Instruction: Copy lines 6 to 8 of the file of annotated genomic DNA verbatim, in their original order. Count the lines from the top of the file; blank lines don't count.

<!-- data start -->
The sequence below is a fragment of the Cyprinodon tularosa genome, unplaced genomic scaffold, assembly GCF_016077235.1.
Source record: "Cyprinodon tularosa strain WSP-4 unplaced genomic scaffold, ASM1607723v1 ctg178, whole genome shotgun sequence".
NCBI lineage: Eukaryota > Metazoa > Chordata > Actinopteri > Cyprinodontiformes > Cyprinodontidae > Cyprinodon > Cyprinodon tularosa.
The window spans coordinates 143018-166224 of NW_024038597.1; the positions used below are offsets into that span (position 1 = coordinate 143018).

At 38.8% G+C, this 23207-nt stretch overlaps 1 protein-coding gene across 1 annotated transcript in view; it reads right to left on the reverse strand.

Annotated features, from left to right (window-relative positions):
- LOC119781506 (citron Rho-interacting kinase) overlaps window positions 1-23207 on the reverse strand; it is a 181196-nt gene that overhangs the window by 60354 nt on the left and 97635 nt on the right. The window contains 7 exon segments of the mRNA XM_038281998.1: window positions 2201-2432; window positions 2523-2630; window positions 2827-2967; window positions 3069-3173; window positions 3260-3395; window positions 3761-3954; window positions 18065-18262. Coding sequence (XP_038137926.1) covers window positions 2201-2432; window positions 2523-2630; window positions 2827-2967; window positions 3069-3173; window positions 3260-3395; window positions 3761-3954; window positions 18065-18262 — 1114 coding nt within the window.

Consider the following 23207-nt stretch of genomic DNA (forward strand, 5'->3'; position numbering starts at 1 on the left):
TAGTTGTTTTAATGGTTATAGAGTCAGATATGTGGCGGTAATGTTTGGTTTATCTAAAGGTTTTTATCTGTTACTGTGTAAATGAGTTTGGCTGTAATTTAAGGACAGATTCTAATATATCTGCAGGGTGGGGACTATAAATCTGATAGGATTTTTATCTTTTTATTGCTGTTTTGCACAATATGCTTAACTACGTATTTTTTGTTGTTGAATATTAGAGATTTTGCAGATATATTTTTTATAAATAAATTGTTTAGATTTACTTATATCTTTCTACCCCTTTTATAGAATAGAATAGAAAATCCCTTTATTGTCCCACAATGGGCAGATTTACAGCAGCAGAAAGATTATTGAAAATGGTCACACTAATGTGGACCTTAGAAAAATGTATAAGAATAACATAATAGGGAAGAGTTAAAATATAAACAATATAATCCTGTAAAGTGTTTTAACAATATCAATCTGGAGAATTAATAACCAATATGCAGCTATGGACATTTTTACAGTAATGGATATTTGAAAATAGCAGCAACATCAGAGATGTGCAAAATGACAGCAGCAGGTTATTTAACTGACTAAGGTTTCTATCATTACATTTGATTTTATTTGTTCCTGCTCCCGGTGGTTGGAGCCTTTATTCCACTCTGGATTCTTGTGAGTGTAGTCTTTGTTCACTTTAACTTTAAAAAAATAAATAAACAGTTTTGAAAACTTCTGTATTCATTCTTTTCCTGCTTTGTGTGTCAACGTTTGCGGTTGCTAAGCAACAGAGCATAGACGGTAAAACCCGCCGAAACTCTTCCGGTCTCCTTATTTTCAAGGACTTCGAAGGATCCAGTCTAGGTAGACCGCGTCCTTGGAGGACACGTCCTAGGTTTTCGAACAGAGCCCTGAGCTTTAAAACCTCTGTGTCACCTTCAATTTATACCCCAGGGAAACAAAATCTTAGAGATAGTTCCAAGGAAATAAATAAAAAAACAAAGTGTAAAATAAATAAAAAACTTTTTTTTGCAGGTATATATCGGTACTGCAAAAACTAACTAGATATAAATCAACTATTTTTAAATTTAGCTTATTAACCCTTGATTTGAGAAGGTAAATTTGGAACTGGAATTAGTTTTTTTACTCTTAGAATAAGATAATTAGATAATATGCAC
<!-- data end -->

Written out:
Annotated features, from left to right (window-relative positions):
- LOC119781506 (citron Rho-interacting kinase) overlaps window positions 1-23207 on the reverse strand; it is a 181196-nt gene that overhangs the window by 60354 nt on the left and 97635 nt on the right. The window contains 7 exon segments of the mRNA XM_038281998.1: window positions 2201-2432; window positions 2523-2630; window positions 2827-2967; window positions 3069-3173; window positions 3260-3395; window positions 3761-3954; window positions 18065-18262. Coding sequence (XP_038137926.1) covers window positions 2201-2432; window positions 2523-2630; window positions 2827-2967; window positions 3069-3173; window positions 3260-3395; window positions 3761-3954; window positions 18065-18262 — 1114 coding nt within the window.

Consider the following 23207-nt stretch of genomic DNA (forward strand, 5'->3'; position numbering starts at 1 on the left):